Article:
Ice Rink Refrigeration System with Carbon Dioxide as Secondary Fluid in Copper Tubes
2006 (English)Conference paper (Refereed)
This investigation presents the development of a refrigeration system for ice rinks based on carbon dioxide as phase changing secondary fluid in copper tubes with aim at optimising heat transfer, pressure drop and costs. A miniature ice rink was built and designed with copper tubes imbedded in a concrete slab. The tubes were developed for this purpose to have best possible conduction, protection and manufacturability at low cost.Experimental tests were conducted with CO2 circulated in the tubes of two different lengths and diameters by a hermetic pump. Correlations for heat transfer and pressure drop were compared with the experimental results to find the most suitable ones for this application.Based on the found correlations a theoretical model was developed for numerical optimisation of the geometry. Good agreement was found between the model and the experimental results.The numerical optimisation shows that the circulation rate (CR) has little influence on the overall temperature difference across the tubes when super imposing the influence of pressure drop and heat transfer. Consequently the CR should be chosen as low as possible to ensure no superheat. An economical optimisation illustrates the influence of the tube pitch on the cost of operational and the investment. The higher the annual average heat load is, the tighter the pitch should be chosen. For moderate average loads, up to 100 W/m2, the standard 100 mm pitch is found to be sufficient for 1/2” tubes.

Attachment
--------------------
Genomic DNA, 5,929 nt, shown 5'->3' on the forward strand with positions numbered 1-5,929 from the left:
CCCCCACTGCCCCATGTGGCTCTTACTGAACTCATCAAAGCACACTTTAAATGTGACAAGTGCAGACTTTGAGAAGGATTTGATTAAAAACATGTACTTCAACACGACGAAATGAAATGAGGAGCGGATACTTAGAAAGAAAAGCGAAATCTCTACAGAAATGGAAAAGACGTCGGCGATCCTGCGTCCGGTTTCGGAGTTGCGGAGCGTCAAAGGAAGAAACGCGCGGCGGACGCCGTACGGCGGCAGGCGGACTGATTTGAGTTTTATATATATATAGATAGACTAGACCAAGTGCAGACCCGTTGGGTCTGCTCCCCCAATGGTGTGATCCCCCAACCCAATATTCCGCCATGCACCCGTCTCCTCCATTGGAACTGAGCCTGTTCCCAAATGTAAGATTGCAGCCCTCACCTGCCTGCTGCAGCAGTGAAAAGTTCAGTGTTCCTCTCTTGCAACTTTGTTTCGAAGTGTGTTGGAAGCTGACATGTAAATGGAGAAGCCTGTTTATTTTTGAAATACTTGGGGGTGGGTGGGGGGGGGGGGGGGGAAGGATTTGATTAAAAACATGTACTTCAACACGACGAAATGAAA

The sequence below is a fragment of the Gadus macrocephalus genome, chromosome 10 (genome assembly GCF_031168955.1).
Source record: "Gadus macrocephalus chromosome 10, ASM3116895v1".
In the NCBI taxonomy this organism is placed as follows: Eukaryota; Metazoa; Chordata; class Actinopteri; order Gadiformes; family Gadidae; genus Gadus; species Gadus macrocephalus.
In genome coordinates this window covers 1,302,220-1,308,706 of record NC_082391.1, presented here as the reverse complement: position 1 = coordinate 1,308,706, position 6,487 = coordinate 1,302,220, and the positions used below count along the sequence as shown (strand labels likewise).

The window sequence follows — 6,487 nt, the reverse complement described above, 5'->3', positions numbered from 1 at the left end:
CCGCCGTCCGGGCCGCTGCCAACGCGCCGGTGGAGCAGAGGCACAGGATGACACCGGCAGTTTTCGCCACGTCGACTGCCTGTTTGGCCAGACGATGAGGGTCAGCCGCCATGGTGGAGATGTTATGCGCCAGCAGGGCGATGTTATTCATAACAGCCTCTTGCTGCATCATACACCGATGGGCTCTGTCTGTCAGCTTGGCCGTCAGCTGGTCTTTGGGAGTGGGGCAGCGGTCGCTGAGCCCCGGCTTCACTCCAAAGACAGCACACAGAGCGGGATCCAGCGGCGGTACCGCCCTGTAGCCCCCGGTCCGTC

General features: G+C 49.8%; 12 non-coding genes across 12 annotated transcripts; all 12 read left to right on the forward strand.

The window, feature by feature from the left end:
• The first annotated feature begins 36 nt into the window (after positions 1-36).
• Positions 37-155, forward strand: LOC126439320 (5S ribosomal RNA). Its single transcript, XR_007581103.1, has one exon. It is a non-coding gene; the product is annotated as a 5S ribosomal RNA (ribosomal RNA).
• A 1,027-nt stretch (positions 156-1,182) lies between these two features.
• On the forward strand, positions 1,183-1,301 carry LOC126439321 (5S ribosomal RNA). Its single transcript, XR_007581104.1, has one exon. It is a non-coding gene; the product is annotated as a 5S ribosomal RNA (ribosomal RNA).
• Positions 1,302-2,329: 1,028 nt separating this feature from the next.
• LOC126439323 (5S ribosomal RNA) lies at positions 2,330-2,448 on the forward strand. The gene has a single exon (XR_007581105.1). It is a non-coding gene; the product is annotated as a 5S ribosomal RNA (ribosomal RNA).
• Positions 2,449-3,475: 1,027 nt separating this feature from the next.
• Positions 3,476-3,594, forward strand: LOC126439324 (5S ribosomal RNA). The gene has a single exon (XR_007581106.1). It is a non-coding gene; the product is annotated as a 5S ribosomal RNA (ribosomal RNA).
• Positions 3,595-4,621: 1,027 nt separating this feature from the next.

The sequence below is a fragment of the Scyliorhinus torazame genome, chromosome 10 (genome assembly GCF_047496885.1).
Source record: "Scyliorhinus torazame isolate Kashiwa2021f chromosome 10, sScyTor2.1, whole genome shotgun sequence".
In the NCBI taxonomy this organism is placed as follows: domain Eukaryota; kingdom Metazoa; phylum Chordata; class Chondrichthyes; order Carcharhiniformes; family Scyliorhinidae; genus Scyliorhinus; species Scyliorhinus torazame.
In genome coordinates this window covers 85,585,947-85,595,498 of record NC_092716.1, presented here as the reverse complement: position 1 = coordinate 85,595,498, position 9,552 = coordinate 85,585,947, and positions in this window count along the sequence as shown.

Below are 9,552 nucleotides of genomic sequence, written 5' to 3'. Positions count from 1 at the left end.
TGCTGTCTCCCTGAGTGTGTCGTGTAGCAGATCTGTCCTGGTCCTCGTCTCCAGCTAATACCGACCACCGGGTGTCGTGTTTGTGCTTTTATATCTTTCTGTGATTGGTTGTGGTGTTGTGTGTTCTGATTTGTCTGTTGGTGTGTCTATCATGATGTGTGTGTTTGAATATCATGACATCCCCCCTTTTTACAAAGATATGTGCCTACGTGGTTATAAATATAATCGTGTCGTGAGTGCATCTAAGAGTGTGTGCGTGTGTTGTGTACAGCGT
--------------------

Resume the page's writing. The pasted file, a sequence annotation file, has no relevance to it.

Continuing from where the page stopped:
Place, publisher, year, edition, pages
SINTEF , 2006.
Research subject SRA - Energy
IdentifiersURN: urn:nbn:se:kth:diva-62916OAI: oai:DiVA.org:kth-62916DiVA: diva2:481349
7th IIR Gustav Lorentzen Conference on Natural Working Fluids. 2006: Trondheim, Norway
QC 201202022012-02-022012-01-202012-02-02Bibliographically approved